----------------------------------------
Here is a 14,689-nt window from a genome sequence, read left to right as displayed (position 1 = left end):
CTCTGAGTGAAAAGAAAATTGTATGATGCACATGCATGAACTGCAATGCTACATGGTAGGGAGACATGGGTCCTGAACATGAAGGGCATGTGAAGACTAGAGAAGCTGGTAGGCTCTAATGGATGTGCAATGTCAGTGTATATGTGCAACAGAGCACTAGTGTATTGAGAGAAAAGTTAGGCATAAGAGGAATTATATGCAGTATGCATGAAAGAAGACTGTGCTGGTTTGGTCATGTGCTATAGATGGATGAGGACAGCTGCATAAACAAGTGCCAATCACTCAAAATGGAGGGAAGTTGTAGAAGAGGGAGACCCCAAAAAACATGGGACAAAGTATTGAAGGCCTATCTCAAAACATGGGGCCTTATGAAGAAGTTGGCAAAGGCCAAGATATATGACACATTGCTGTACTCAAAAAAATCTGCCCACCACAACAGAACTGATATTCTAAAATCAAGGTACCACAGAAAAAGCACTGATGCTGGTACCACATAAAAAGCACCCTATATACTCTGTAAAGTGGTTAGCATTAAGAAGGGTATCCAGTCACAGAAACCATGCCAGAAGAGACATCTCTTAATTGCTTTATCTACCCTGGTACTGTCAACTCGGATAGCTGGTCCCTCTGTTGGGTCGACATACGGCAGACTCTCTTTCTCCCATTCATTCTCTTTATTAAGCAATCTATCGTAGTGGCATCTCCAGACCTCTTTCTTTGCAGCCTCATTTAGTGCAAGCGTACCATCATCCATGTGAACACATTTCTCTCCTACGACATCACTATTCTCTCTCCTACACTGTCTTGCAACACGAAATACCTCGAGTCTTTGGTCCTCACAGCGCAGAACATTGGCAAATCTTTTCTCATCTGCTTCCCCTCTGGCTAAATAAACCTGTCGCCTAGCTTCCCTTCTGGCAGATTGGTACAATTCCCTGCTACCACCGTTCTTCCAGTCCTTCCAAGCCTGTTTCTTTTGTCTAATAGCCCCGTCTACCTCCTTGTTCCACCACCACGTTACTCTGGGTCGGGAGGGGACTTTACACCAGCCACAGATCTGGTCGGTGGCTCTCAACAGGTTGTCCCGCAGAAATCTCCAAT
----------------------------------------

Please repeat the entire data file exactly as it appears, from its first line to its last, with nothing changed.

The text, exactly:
Here is a 14,689-nt window from a genome sequence, read left to right as displayed (position 1 = left end):
CTCTGAGTGAAAAGAAAATTGTATGATGCACATGCATGAACTGCAATGCTACATGGTAGGGAGACATGGGTCCTGAACATGAAGGGCATGTGAAGACTAGAGAAGCTGGTAGGCTCTAATGGATGTGCAATGTCAGTGTATATGTGCAACAGAGCACTAGTGTATTGAGAGAAAAGTTAGGCATAAGAGGAATTATATGCAGTATGCATGAAAGAAGACTGTGCTGGTTTGGTCATGTGCTATAGATGGATGAGGACAGCTGCATAAACAAGTGCCAATCACTCAAAATGGAGGGAAGTTGTAGAAGAGGGAGACCCCAAAAAACATGGGACAAAGTATTGAAGGCCTATCTCAAAACATGGGGCCTTATGAAGAAGTTGGCAAAGGCCAAGATATATGACACATTGCTGTACTCAAAAAAATCTGCCCACCACAACAGAACTGATATTCTAAAATCAAGGTACCACAGAAAAAGCACTGATGCTGGTACCACATAAAAAGCACCCTATATACTCTGTAAAGTGGTTAGCATTAAGAAGGGTATCCAGTCACAGAAACCATGCCAGAAGAGACATCTCTTAATTGCTTTATCTACCCTGGTACTGTCAACTCGGATAGCTGGTCCCTCTGTTGGGTCGACATACGGCAGACTCTCTTTCTCCCATTCATTCTCTTTATTAAGCAATCTATCGTAGTGGCATCTCCAGACCTCTTTCTTTGCAGCCTCATTTAGTGCAAGCGTACCATCATCCATGTGAACACATTTCTCTCCTACGACATCACTATTCTCTCTCCTACACTGTCTTGCAACACGAAATACCTCGAGTCTTTGGTCCTCACAGCGCAGAACATTGGCAAATCTTTTCTCATCTGCTTCCCCTCTGGCTAAATAAACCTGTCGCCTAGCTTCCCTTCTGGCAGATTGGTACAATTCCCTGCTACCACCGTTCTTCCAGTCCTTCCAAGCCTGTTTCTTTTGTCTAATAGCCCCGTCTACCTCCTTGTTCCACCACCACGTTACTCTGGGTCGGGAGGGGACTTTACACCAGCCACAGATCTGGTCGGTGGCTCTCAACAGGTTGTCCCGCAGAAATCTCCAAT